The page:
Content marketing has become a crucial part of every online business over the last few years. Today customers demand value, quality and they won’t purchase if you don’t convince them you are an expert and your solution is absolutely top class.
Similar to every other concept, content marketing has evolved. A few years back we could be talking about Content Marketing 1.0. However nowadays we are already in Content Marketing 3.0. And what does it actually mean?
Once you read this article you will know:
What is content marketing?
Content marketing has become the topic on every digital marketers, advertisers and entrepreneurs’ lips over the past few years. However, the concept itself can be dated back to the beginning of 20th Century. Even though people didn’t even realise they were doing that.
Content marketing was like a counterattack to the traditional one. While the traditional marketing advises to focus on a single, repetitive message using a lot of channels and targeting a lot of audiences, content marketing’s idea has been focused on creating and distributing both attractive and useful content which is supposed to interest clearly defined group of recipients in order to cause a reaction.
Nowadays the digital marketing world is all about content. Hence, you are able to find so many useful articles online, free ebooks or webinars. Companies try to present their value by creating high-quality content as they know it will make potential customers more prone to purchase from them. But has content marketing always looked like that and put the customer upfront?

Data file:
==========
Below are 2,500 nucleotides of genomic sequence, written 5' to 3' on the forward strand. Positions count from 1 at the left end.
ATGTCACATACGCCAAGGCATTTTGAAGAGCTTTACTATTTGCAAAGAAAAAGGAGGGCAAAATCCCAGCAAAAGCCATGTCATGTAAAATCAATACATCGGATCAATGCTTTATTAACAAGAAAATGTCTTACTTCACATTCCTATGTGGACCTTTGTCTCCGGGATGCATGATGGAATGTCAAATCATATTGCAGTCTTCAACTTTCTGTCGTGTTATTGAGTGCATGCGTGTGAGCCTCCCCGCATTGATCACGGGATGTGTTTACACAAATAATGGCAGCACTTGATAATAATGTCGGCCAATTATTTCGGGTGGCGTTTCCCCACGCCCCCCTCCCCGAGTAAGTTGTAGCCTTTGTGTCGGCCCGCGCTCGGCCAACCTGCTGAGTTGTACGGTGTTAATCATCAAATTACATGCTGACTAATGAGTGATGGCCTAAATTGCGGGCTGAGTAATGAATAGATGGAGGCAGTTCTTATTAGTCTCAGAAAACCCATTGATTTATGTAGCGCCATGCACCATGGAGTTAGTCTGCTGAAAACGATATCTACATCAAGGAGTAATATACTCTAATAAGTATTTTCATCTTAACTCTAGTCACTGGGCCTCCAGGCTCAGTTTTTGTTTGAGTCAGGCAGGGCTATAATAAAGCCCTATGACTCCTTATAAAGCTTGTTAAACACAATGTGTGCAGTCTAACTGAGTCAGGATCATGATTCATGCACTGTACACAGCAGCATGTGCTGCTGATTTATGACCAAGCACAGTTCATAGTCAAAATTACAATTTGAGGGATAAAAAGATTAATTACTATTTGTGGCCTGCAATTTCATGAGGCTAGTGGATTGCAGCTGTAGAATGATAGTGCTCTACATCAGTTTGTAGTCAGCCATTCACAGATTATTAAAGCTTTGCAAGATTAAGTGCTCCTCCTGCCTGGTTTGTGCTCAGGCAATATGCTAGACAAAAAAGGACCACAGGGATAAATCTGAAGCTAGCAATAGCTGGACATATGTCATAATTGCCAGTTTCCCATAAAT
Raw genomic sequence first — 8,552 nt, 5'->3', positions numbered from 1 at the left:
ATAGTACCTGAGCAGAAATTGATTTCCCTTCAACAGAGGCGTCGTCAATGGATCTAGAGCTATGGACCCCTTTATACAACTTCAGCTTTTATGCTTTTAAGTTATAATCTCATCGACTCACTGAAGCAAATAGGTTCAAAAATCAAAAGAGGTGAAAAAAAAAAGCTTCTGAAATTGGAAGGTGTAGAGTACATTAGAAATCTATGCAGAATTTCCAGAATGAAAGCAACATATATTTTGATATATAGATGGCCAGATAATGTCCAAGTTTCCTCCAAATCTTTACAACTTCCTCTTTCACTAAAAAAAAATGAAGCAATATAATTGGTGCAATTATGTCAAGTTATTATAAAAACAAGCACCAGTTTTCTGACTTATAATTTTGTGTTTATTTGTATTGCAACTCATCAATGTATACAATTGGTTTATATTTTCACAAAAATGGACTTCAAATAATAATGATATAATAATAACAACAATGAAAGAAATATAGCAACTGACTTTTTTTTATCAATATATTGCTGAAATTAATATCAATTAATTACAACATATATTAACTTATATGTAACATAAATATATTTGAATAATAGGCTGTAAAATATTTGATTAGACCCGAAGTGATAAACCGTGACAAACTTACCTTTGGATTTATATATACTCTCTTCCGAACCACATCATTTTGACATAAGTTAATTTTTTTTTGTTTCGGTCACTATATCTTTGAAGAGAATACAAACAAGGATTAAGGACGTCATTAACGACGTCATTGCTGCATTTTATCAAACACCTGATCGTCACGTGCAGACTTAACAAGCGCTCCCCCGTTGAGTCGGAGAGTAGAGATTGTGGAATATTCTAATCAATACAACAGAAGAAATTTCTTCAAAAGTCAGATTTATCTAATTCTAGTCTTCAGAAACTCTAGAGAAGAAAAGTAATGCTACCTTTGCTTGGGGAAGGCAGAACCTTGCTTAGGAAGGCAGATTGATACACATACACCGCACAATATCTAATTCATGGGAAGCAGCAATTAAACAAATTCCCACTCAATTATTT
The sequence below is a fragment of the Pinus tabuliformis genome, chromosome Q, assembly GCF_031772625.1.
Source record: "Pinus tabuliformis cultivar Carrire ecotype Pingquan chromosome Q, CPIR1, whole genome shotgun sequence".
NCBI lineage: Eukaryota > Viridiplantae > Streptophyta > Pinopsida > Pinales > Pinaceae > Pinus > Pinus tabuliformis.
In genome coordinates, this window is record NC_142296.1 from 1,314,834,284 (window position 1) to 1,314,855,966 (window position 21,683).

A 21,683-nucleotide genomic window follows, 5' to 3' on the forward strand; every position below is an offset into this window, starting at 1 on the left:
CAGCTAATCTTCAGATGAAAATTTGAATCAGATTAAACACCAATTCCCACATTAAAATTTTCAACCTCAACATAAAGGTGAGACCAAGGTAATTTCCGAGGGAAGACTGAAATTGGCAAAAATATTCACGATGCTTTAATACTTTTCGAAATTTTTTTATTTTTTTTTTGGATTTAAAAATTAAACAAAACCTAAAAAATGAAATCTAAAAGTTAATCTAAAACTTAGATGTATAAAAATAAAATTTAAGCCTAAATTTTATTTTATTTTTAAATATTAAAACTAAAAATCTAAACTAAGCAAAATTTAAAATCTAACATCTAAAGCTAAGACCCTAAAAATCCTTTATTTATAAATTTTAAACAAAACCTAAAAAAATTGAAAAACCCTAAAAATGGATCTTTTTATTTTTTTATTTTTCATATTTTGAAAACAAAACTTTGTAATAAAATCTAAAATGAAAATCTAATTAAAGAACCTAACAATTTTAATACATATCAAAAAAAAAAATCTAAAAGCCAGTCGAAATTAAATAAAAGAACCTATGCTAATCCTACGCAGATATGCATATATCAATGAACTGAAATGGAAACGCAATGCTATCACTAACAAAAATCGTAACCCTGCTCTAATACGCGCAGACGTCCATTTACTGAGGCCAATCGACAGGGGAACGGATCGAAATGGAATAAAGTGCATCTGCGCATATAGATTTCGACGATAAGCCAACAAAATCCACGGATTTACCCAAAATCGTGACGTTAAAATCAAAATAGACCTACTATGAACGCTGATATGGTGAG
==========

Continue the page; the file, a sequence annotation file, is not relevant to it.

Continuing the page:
Evolution of content marketing
The term itself first appeared in late 90s and its first wave, Content Marketing 1.0, was all about free for everybody and trial and error attitude. At this time there weren’t any social media or digital publishing tools available so it was more troublesome to make the business grow.
It has changed with the slow emerge of social media madness around 2012 when Content Marketing 2.0 started to rule and it entailed mostly blogs, infographics, photos, videos and articles.
Content Marketing 2.0 was based on creating content solving customers’ problems, emphasizing traditional marketing messages like benefits of products and telling stories behind them. And it was an effective strategy for some time since 2012 but today it has started to slowly pass into oblivion. There are numerous reasons behind it such as:
- most content that was supposed to help solve customer problems was irrelevant to big groups of potential consumers and only relevant to certain groups of people,
- customers have started to recognize both explicit and subliminal marketing tactics what have made them distrustful,
- Internet and social media accessibility have made it possible for literally every business to create, publish and share content at any scale they like.
All of the above has contributed to the diminishing impact of Content Marketing 2.0 and moving to the next phase – Content Marketing 3.0.
While Content Marketing 1.0 was all about selling as much as possible to the mass, Content Marketing 2.0 has used segmentation, delicate personalization and differentiation, Content Marketing 3.0 is focused on customer interaction and relationship with brands.
Today the most important is how customers feel about the specific brand, not what they actually need. Content Marketing 3.0 tries to meet customers’ emotional needs and see them as individuals instead of segments. As Content Marketing 3.0 has just started to master the online business world there it is still under development. So how exactly it will look like? What will be the trends for Content Marketing in 2020?